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Once you have had your neck pain spasms and hyper-contractions addressed, you can now start stretching. While a number of neck and shoulder muscles will need to be stretched for a comprehensive recovery from your neck injury; one of the most fundamental—one which I give to every one of my patients that has neck or shoulder pain—is the pec stretch. The pectoralis major and minor are the two muscles that make up the chest. Although both will need stretching, the pec minor in particular can be problematic when short and tight. Because of its insertion point on the scapula (shoulder blade), a tight pec minor will roll the shoulders forward and the chin forward and out (anterior head carriage), which creates quite a strain on the neck.

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Watch the video below to see the best pec stretch to relieve neck pain.

The pec major will also need stretching. Watch this video here (don’t be fooled by the title) to learn the best pectoralis major stretch to relieve neck pain.

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Two things happen to muscle tissue: One is they get short and tight, and two is they can remain in contracted state. Shortened muscles are your typical “tight” muscles, which you can stretch to provide lengthening. Contracted muscle on the other hand can be stretched til the cows come home, and they will not de-contract. Muscle spasms are an extreme example of this hyper-contraction. Try to stretch a spasm and all you will do is make it worse, because the muscle will reflexively oppose the lengthening (that’s why they have spasmed to begin with—the incredible Innate Intelligence of the body). Decontraction is best carried out with a technique called post-isometric relaxation (PIR). As the name implies, it involves relaxations (decontraction) after a light contraction. The idea is we need to contract to relax. Watch the video below for a demonstration on this enormously effective relaxation technique:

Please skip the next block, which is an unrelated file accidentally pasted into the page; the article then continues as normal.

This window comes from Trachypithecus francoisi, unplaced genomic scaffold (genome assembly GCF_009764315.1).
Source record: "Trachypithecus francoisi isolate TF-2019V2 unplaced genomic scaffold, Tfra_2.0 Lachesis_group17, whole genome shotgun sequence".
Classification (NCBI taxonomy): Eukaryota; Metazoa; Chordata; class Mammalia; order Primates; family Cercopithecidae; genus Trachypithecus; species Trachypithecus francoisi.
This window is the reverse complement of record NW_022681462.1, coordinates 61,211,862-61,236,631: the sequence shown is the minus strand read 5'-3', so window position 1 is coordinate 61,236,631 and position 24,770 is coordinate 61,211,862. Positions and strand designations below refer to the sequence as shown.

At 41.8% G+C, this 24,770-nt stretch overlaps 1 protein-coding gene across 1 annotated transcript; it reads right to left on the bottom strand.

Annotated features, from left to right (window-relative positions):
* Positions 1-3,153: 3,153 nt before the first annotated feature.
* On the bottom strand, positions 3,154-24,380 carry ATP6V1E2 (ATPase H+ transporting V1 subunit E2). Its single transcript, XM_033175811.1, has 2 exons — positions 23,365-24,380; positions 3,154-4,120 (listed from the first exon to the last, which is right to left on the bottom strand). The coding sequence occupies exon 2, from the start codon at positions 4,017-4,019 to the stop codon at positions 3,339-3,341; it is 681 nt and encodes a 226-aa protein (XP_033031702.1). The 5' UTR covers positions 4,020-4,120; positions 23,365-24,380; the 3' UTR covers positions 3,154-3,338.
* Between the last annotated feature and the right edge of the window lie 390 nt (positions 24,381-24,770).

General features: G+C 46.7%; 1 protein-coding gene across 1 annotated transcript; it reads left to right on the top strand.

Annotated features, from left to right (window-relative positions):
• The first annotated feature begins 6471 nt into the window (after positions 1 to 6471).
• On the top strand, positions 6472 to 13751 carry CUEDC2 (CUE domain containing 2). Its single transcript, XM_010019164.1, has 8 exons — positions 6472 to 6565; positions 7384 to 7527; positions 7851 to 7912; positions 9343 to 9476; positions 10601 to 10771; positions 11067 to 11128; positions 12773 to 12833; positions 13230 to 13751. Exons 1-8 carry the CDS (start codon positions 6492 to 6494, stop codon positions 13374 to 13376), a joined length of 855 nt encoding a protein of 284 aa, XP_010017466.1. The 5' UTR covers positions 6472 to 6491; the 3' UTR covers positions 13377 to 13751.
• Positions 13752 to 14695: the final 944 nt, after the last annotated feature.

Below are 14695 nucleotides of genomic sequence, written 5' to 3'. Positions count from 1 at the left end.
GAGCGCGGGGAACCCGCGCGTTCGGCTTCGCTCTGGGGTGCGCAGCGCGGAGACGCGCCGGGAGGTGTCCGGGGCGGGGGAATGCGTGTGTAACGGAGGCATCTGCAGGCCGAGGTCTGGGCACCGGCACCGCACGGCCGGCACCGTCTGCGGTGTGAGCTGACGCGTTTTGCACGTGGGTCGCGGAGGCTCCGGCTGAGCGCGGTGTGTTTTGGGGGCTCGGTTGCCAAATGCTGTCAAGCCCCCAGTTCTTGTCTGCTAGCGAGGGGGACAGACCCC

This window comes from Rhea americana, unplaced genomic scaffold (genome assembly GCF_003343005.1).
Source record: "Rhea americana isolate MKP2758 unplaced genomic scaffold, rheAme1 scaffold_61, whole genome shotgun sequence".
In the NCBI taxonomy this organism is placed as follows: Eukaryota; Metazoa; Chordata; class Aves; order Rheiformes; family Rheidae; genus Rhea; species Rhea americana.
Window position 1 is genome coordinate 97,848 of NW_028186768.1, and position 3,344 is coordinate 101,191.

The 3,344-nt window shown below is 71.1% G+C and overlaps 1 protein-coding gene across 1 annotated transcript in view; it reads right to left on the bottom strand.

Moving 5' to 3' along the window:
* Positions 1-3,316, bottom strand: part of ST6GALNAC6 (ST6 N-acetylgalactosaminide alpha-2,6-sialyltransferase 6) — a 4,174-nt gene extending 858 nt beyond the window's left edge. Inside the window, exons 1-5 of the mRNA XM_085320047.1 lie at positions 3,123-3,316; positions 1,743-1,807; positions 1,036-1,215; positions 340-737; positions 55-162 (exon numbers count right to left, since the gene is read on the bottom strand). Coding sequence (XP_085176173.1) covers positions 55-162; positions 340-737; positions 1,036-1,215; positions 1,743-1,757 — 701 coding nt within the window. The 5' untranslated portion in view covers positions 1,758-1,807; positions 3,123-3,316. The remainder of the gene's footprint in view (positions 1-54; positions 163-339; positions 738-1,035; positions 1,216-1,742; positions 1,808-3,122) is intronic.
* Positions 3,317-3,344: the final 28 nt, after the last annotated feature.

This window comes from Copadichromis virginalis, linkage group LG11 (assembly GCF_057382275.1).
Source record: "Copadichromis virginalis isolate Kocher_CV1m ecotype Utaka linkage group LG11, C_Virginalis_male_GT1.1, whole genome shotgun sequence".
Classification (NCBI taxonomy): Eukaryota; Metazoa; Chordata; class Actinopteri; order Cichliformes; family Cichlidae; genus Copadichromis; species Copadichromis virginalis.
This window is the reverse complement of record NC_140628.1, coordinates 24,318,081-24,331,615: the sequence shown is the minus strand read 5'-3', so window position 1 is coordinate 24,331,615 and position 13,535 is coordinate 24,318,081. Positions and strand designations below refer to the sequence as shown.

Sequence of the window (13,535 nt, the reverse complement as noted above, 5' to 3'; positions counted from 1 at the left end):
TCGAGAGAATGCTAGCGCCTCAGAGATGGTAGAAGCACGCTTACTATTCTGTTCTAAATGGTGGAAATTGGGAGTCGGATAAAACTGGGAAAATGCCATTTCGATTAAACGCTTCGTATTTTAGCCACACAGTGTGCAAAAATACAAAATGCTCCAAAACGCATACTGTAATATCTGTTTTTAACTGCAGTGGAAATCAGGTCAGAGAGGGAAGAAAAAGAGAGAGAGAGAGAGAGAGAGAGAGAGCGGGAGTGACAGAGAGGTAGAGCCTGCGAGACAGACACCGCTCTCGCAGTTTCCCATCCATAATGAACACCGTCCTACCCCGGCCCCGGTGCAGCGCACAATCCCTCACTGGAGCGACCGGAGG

PIR is so effective, and hyper-contracted muscle so painful, that this technique alone can be the answer for your chronic neck pain–you know the kind: the one that has sent you to a multitude of doctors, chiropractors, therapists and acupuncturists, none providing the complete relief of that painful neck that you’ve just wanted…to…stretch…out, but it never seems to help. That is usually a hyper-contracted muscle and you need PIR.

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Once the inflammation connected to your neck pain has diminished, you can start to receive muscle work. Muscle work, in this context, can refer to anything from massage, to trigger point therapy, to post-isometric relaxation (PIR). Although it is imperative for inflammation to be reduced, a practitioner can work around any inflamed area, so therapy for the upper back, for instance, can be very helpful to the person suffering from neck pain. Muscle spasm, a common reflexive guarding response to many neck injuries, can also be reduced with electric muscle stimulation. Watch the video to see a demonstration of this type of therapy.